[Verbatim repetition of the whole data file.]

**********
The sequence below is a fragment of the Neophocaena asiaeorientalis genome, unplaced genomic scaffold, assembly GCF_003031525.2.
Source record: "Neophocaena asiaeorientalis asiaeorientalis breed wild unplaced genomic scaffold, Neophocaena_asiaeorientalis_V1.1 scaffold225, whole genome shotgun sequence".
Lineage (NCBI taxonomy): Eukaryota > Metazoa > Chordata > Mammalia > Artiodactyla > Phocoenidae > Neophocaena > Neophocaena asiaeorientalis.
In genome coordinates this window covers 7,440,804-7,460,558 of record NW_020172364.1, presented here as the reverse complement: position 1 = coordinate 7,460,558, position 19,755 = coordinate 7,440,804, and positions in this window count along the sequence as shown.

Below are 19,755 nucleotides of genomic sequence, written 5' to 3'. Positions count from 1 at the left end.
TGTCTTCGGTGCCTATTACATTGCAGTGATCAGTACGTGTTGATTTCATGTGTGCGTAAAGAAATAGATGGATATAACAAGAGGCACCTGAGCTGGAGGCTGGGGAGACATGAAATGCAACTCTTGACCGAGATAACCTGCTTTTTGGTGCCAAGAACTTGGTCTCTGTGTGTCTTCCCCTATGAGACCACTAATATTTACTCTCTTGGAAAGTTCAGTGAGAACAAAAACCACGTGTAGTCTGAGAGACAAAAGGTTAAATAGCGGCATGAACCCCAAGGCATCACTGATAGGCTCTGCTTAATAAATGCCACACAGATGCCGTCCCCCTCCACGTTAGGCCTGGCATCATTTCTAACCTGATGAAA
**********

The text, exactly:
The sequence below is a fragment of the Neophocaena asiaeorientalis genome, unplaced genomic scaffold, assembly GCF_003031525.2.
Source record: "Neophocaena asiaeorientalis asiaeorientalis breed wild unplaced genomic scaffold, Neophocaena_asiaeorientalis_V1.1 scaffold225, whole genome shotgun sequence".
Lineage (NCBI taxonomy): Eukaryota > Metazoa > Chordata > Mammalia > Artiodactyla > Phocoenidae > Neophocaena > Neophocaena asiaeorientalis.
In genome coordinates this window covers 7,440,804-7,460,558 of record NW_020172364.1, presented here as the reverse complement: position 1 = coordinate 7,460,558, position 19,755 = coordinate 7,440,804, and positions in this window count along the sequence as shown.

Below are 19,755 nucleotides of genomic sequence, written 5' to 3'. Positions count from 1 at the left end.
TGTCTTCGGTGCCTATTACATTGCAGTGATCAGTACGTGTTGATTTCATGTGTGCGTAAAGAAATAGATGGATATAACAAGAGGCACCTGAGCTGGAGGCTGGGGAGACATGAAATGCAACTCTTGACCGAGATAACCTGCTTTTTGGTGCCAAGAACTTGGTCTCTGTGTGTCTTCCCCTATGAGACCACTAATATTTACTCTCTTGGAAAGTTCAGTGAGAACAAAAACCACGTGTAGTCTGAGAGACAAAAGGTTAAATAGCGGCATGAACCCCAAGGCATCACTGATAGGCTCTGCTTAATAAATGCCACACAGATGCCGTCCCCCTCCACGTTAGGCCTGGCATCATTTCTAACCTGATGAAA